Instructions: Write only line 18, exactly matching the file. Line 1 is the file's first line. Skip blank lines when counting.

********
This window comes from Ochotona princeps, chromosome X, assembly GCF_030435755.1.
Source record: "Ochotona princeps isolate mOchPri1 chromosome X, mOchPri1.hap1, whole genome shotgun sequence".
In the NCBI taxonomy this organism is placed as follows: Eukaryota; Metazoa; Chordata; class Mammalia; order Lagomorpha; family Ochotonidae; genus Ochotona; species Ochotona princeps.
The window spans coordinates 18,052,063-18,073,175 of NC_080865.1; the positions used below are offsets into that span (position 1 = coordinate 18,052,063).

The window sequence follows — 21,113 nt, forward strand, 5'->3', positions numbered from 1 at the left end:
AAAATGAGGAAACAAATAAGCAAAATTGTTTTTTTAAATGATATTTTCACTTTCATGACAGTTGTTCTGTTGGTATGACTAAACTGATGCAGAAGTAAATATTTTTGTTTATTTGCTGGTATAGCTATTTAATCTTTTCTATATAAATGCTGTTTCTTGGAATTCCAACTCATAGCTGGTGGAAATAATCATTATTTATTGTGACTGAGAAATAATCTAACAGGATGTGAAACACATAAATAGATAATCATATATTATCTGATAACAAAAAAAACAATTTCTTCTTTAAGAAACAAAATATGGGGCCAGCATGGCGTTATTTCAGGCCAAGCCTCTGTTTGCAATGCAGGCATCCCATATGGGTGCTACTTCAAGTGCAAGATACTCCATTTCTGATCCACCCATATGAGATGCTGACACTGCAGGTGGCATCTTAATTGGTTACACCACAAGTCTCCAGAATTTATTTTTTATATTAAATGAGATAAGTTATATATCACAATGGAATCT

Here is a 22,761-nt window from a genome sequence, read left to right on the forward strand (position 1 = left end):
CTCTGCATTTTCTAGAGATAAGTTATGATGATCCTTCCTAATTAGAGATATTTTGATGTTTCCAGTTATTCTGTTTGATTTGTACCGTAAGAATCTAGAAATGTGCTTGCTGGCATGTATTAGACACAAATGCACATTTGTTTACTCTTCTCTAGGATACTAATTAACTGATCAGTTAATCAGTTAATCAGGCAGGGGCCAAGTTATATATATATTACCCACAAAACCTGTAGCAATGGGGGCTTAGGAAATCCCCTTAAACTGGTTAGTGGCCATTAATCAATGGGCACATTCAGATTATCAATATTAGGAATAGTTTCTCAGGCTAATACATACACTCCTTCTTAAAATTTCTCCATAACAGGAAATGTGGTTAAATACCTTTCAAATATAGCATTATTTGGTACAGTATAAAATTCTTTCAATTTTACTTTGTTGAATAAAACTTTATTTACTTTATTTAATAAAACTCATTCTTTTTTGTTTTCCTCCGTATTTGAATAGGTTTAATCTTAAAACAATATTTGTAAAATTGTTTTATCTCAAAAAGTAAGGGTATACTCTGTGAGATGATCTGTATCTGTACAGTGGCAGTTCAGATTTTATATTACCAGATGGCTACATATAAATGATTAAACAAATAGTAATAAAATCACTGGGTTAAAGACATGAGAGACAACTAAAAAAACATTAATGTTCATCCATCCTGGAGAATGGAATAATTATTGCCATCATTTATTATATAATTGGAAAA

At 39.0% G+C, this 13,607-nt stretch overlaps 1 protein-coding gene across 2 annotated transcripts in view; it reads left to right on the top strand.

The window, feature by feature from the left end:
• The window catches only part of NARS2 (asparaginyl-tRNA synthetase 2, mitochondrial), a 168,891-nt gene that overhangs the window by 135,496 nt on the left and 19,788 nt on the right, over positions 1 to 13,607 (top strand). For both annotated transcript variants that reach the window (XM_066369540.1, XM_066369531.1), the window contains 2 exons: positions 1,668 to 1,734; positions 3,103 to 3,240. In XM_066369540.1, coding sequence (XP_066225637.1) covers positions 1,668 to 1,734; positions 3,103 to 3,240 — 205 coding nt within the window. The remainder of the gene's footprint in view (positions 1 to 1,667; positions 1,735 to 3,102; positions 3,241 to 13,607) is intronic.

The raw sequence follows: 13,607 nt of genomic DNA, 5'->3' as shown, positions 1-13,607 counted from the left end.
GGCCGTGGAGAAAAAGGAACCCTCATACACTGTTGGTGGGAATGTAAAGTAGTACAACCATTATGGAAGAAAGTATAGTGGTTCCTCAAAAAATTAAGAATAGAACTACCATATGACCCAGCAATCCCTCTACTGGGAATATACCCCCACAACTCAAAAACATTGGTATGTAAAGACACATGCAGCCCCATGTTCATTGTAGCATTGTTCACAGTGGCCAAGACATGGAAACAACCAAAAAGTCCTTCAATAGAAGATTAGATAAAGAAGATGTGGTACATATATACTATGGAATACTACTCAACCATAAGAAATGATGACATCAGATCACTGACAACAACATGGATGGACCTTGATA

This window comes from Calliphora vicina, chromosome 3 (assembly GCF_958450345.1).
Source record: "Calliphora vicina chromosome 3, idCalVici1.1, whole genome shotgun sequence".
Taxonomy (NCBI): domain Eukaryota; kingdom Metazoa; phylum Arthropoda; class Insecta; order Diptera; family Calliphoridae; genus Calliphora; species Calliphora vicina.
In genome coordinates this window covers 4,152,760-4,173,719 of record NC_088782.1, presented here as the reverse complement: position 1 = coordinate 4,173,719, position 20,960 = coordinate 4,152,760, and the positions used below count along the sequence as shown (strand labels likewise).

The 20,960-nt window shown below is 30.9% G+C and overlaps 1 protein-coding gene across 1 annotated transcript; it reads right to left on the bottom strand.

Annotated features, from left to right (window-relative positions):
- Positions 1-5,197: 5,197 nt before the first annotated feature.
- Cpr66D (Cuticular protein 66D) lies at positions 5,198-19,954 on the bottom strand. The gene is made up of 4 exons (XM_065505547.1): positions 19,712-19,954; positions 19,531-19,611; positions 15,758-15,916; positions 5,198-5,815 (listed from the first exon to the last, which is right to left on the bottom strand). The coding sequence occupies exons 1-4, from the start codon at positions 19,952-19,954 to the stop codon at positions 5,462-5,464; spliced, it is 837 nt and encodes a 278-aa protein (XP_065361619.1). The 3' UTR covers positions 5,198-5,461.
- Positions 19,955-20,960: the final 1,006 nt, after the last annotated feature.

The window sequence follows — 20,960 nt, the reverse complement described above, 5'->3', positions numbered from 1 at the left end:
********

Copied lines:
The 20,960-nt window shown below is 30.9% G+C and overlaps 1 protein-coding gene across 1 annotated transcript; it reads right to left on the bottom strand.